Tag: Phosphorus

Biogeochemical Flows: Phosphorus

Planetary Boundary

  • Global P Boundary: 11 Tg P/year*
  • Regional (watershed) P Boundary: 6.2 Tg P/year*
  • Current global rate of P fertilizer to croplands* (primary source of P to regional watersheds): 14.2 Tg P/year*
    • Total P flow through international agricultural trade increased from 0.4Tg to 3.0 Tg between 1961-2011**
    • The fraction of P taken up by crops that is subsequently exported increased from 9% to 20% between 1961 and 2011**
    • Global P flows through international trade of agricultural products have become an important feature of the global P cycle, accounting for 20% of the P in global crop production, 17% of the P globally used as mineral fertilizer, and 27% of the P that was traded as mineral fertilizers in 2011.**
  • (Sources: *Steffen, W., K. Richardson, J. Rockström, S.E. Cornell, et.al. 2015. Planetary boundaries: Guiding human development on a changing planet. Science 347: 736, 1259855, **Nesme, T.,  G.S. Metson, and E.M. Bennett. 2018. Global phosphorus flows through agricultural trade. Global Environ. 50:133–141.Change 50:133–141. doi:10.1016/j.gloenvcha.2018.04.004 https://www.sciencedirect.com/science/article/pii/S0959378017310026

*Phosphorus and Agricultural Trade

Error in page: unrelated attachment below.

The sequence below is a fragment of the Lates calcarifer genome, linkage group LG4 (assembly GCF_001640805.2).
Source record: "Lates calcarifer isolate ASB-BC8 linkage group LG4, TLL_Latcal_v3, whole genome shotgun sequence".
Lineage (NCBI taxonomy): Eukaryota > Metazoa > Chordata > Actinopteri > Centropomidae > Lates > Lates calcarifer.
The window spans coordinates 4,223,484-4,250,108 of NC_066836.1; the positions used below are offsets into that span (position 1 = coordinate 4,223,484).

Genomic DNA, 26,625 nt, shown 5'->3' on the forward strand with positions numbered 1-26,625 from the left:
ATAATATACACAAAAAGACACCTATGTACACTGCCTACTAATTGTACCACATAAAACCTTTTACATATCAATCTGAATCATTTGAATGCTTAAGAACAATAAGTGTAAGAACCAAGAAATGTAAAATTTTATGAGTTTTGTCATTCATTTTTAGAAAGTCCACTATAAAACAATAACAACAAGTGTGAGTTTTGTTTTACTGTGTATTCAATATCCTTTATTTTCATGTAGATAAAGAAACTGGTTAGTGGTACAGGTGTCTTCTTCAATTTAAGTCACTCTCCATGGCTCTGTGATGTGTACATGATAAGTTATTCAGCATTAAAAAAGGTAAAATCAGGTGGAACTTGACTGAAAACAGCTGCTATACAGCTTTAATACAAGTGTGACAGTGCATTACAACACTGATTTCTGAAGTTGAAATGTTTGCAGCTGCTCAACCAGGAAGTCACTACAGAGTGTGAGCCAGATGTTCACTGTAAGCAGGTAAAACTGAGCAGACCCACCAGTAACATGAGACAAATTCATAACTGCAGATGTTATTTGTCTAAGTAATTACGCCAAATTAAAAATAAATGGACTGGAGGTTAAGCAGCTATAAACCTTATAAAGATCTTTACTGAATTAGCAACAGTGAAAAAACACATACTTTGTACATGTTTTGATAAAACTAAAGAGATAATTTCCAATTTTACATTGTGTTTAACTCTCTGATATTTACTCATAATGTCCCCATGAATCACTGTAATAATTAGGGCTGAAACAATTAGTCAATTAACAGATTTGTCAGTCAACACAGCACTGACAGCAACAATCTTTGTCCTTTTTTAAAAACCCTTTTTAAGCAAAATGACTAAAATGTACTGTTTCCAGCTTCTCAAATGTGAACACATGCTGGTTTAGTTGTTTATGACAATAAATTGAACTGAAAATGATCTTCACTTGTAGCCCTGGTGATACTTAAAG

Source: https://sedac.ciesin.columbia.edu/data/set/ferman-v1-phosphorus-fertilizer-application
Global phosphorus fertilizer application to cropland


  • Critical element for all living organisms
  • Availability drives the productivity of many aquatic and terrestrial ecosystems worldwide
  • In agricultural systems, additional P can be supplied to soils as mineral fertilizer or manure to support crop growth and sustain high yields
  • Mineral P fertilizer production is dependent on the physical and economic availability of mined rock phosphate resources (non-renewable, diminishing, geopolitically concentrated)
    • The P cycle has been greatly transformed since the pre-Industrial era through increased agricultural mineral P fertilizer use
  • P losses to water bodies through runoff and erosion from fertilized agricultural soils and from the inadequate management of animal manure or human excreta has led to aquatic eutrophication
  • International trade of agricultural products (food, feed, fiber and fuel) are a key component of the global phosphorus cycle; agricultural flows of P are driven by trade of cereals, soybeans, and feed cakes
  • 28% of global P traded in human food, 44% in animal feed and 28% in crops for other uses in 2011